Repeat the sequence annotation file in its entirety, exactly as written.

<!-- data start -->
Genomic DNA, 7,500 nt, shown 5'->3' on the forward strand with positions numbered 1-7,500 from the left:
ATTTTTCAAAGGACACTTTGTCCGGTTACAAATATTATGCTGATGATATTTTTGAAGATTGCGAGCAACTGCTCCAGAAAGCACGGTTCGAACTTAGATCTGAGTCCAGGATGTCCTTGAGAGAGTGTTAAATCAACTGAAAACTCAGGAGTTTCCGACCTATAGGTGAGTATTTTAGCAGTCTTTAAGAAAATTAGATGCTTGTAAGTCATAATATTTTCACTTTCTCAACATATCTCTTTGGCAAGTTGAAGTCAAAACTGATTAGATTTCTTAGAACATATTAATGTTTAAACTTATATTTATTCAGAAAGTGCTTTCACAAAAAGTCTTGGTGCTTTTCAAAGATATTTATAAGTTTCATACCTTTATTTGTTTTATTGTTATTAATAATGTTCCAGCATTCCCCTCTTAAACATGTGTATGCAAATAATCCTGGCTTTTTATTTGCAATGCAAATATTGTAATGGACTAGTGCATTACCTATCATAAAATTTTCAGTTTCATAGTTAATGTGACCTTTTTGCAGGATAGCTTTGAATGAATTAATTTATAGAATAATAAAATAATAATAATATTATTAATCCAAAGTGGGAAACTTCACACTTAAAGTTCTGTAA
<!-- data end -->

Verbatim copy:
Genomic DNA, 7,500 nt, shown 5'->3' on the forward strand with positions numbered 1-7,500 from the left:
ATTTTTCAAAGGACACTTTGTCCGGTTACAAATATTATGCTGATGATATTTTTGAAGATTGCGAGCAACTGCTCCAGAAAGCACGGTTCGAACTTAGATCTGAGTCCAGGATGTCCTTGAGAGAGTGTTAAATCAACTGAAAACTCAGGAGTTTCCGACCTATAGGTGAGTATTTTAGCAGTCTTTAAGAAAATTAGATGCTTGTAAGTCATAATATTTTCACTTTCTCAACATATCTCTTTGGCAAGTTGAAGTCAAAACTGATTAGATTTCTTAGAACATATTAATGTTTAAACTTATATTTATTCAGAAAGTGCTTTCACAAAAAGTCTTGGTGCTTTTCAAAGATATTTATAAGTTTCATACCTTTATTTGTTTTATTGTTATTAATAATGTTCCAGCATTCCCCTCTTAAACATGTGTATGCAAATAATCCTGGCTTTTTATTTGCAATGCAAATATTGTAATGGACTAGTGCATTACCTATCATAAAATTTTCAGTTTCATAGTTAATGTGACCTTTTTGCAGGATAGCTTTGAATGAATTAATTTATAGAATAATAAAATAATAATAATATTATTAATCCAAAGTGGGAAACTTCACACTTAAAGTTCTGTAA